A UCSF-led study examining the impact of statins on the progression of multiple sclerosis found a lower incidence of new brain lesions in patients taking the cholesterol-lowering drug in the early stages of the disease as compared to a placebo.
UCSF scientists have used a novel cell-based strategy to treat motor symptoms in rats with a disease designed to mimic Parkinson’s disease. The strategy suggests a promising approach, the scientists say, for treating symptoms of Parkinson’s disease and other neurodegenerative diseases and disorders, including epilepsy.
People are paying close attention to pediatric endocrinologist Robert Lustig’s message that the obesity epidemic can be blamed on a marked increase in the consumption of a type of sugar called fructose.
A specific region of the hippocampus, a brain structure that is essential to memory, is significantly smaller in veterans with post-traumatic stress disorder than in those without the condition, according to a study by researchers at the San Francisco VA Medical Center and UCSF.
A panel of experts appointed by Mayor Gavin Newsom recently presented an action plan as the approaching “age wave may bring a potential crisis in Alzheimer’s and dementia care” to San Francisco.
Low vitamin D blood levels are associated with a significantly higher risk of relapse attacks in patients with multiple sclerosis (MS) who develop the disease during childhood, according to a study conducted by researchers from UCSF.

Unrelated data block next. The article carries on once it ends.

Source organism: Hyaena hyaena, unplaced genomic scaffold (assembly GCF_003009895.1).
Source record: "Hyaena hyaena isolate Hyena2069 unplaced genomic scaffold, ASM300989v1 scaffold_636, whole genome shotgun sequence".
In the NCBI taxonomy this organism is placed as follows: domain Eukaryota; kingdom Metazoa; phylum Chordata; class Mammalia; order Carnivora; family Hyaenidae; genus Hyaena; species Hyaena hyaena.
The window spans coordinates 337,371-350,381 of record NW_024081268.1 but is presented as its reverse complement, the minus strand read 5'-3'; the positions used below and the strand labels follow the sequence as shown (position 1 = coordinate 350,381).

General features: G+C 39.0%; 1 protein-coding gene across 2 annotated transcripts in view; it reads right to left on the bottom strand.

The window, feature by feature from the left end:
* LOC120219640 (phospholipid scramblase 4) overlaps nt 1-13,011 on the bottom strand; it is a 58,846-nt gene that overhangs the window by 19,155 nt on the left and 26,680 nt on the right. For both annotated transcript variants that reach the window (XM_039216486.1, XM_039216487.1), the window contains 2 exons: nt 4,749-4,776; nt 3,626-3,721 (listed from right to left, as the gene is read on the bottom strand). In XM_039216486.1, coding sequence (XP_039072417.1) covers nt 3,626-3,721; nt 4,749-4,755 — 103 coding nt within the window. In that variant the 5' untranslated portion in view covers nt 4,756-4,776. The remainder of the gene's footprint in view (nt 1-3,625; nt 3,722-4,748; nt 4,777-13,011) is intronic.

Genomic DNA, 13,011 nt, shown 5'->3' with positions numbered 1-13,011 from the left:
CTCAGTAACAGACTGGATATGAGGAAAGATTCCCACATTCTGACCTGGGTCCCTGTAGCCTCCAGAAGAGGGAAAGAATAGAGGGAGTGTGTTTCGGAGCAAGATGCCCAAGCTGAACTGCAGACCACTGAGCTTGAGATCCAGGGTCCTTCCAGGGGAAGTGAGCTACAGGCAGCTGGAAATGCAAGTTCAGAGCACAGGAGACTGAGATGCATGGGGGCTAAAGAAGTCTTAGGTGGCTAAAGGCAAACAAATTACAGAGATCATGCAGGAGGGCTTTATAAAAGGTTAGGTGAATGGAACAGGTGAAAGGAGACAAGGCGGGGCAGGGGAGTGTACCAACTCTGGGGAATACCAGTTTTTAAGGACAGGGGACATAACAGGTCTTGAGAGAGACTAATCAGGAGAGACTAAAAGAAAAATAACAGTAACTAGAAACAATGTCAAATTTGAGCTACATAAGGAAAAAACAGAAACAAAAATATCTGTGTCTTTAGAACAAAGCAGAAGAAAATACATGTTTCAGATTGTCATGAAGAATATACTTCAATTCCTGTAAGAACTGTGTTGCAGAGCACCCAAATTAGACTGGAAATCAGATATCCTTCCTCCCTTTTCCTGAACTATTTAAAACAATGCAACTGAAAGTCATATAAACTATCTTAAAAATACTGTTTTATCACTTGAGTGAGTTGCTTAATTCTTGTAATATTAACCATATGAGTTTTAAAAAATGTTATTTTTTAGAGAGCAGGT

Molecular biologist Elizabeth H. Blackburn, PhD, 60, of the University of California, San Francisco, received the 2009 Nobel Prize in Physiology or Medicine on December 10th, 2009 in Stockholm, Sweden.
Scientists have long thought that processes occurring during sleep were responsible for cementing the salient experiences of the day into long-term memories. Now, however, a study of scampering rats suggests that the mechanisms at work during sleep are also active while the animals are awake -- and that they encode events more accurately.
Older women with sleep-disordered breathing (SDB) –– the restriction or interruption of breathing during sleep –– are more likely to show cognitive impairment than women without SDB, according to a study led by researchers at the San Francisco VA
Medical Center and UC San Francisco.